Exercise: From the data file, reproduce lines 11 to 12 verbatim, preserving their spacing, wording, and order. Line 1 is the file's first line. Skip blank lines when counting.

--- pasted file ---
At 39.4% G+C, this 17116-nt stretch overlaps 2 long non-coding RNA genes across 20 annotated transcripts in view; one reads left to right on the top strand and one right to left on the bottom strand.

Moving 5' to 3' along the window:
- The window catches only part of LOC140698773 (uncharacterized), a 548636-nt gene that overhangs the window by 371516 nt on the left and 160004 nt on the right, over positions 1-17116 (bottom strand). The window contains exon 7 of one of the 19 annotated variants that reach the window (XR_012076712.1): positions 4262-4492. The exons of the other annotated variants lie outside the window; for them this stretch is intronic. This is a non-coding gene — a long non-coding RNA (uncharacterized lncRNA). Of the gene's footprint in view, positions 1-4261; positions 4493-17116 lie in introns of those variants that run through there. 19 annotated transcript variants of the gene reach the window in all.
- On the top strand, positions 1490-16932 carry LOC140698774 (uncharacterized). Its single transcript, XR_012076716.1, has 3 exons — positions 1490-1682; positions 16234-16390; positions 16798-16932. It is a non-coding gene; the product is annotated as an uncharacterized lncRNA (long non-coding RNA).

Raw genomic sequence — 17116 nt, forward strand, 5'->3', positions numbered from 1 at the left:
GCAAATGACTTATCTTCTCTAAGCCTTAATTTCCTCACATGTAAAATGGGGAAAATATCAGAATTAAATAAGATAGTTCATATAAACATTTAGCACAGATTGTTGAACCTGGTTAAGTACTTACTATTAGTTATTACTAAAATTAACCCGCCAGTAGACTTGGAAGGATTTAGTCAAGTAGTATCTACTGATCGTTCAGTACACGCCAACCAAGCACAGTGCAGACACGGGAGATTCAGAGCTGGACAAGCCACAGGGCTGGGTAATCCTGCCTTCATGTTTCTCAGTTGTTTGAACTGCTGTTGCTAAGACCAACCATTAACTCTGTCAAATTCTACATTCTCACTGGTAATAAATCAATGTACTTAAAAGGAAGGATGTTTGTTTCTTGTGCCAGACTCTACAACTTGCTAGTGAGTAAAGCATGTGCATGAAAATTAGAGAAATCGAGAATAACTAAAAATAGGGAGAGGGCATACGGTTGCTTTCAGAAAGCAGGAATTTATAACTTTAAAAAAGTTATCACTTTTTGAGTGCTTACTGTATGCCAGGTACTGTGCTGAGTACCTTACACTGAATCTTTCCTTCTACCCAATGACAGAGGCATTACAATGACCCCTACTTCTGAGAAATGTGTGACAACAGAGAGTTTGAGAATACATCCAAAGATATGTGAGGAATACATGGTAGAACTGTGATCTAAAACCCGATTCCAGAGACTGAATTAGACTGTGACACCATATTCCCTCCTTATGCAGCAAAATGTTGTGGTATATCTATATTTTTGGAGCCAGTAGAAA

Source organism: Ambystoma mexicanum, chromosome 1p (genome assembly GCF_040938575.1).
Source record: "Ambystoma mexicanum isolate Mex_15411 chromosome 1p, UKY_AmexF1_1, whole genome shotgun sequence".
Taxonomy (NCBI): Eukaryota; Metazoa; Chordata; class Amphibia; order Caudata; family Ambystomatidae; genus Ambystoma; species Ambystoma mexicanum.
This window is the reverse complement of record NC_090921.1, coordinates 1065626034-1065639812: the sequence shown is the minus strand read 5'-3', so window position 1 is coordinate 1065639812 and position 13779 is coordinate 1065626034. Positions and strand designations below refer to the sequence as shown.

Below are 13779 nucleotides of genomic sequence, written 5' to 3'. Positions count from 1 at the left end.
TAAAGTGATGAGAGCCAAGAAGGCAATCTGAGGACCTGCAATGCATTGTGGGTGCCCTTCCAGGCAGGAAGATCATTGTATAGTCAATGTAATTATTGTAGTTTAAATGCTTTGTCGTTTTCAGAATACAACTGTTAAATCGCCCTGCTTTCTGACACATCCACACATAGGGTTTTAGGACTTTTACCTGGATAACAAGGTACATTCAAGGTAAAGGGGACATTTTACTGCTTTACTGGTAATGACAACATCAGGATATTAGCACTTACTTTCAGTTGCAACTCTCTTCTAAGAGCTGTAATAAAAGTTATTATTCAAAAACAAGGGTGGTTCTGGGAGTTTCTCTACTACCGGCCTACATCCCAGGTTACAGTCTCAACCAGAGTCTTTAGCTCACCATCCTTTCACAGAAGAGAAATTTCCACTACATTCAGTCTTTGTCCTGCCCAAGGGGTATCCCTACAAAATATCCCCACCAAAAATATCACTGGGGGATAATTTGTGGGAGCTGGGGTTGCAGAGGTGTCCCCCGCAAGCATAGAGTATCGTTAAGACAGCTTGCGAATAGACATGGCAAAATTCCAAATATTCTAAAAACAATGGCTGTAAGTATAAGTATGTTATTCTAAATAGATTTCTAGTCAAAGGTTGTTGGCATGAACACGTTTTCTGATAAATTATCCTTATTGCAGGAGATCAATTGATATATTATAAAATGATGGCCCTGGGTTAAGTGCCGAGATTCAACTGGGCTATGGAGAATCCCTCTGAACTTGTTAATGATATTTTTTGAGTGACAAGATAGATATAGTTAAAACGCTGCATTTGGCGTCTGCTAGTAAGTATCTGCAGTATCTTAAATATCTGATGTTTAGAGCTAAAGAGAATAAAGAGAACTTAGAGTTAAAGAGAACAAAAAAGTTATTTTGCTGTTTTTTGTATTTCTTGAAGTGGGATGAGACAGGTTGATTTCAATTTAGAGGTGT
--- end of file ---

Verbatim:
Below are 13779 nucleotides of genomic sequence, written 5' to 3'. Positions count from 1 at the left end.
TAAAGTGATGAGAGCCAAGAAGGCAATCTGAGGACCTGCAATGCATTGTGGGTGCCCTTCCAGGCAGGAAGATCATTGTATAGTCAATGTAATTATTGTAGTTTAAATGCTTTGTCGTTTTCAGAATACAACTGTTAAATCGCCCTGCTTTCTGACACATCCACACATAGGGTTTTAGGACTTTTACCTGGATAACAAGGTACATTCAAGGTAAAGGGGACATTTTACTGCTTTACTGGTAATGACAACATCAGGATATTAGCACTTACTTTCAGTTGCAACTCTCTTCTAAGAGCTGTAATAAAAGTTATTATTCAAAAACAAGGGTGGTTCTGGGAGTTTCTCTACTACCGGCCTACATCCCAGGTTACAGTCTCAACCAGAGTCTTTAGCTCACCATCCTTTCACAGAAGAGAAATTTCCACTACATTCAGTCTTTGTCCTGCCCAAGGGGTATCCCTACAAAATATCCCCACCAAAAATATCACTGGGGGATAATTTGTGGGAGCTGGGGTTGCAGAGGTGTCCCCCGCAAGCATAGAGTATCGTTAAGACAGCTTGCGAATAGACATGGCAAAATTCCAAATATTCTAAAAACAATGGCTGTAAGTATAAGTATGTTATTCTAAATAGATTTCTAGTCAAAGGTTGTTGGCATGAACACGTTTTCTGATAAATTATCCTTATTGCAGGAGATCAATTGATATATTATAAAATGATGGCCCTGGGTTAAGTGCCGAGATTCAACTGGGCTATGGAGAATCCCTCTGAACTTGTTAATGATATTTTTTGAGTGACAAGATAGATATAGTTAAAACGCTGCATTTGGCGTCTGCTAGTAAGTATCTGCAGTATCTTAAATATCTGATGTTTAGAGCTAAAGAGAATAAAGAGAACTTAGAGTTAAAGAGAACAAAAAAGTTATTTTGCTGTTTTTTGTATTTCTTGAAGTGGGATGAGACAGGTTGATTTCAATTTAGAGGTGT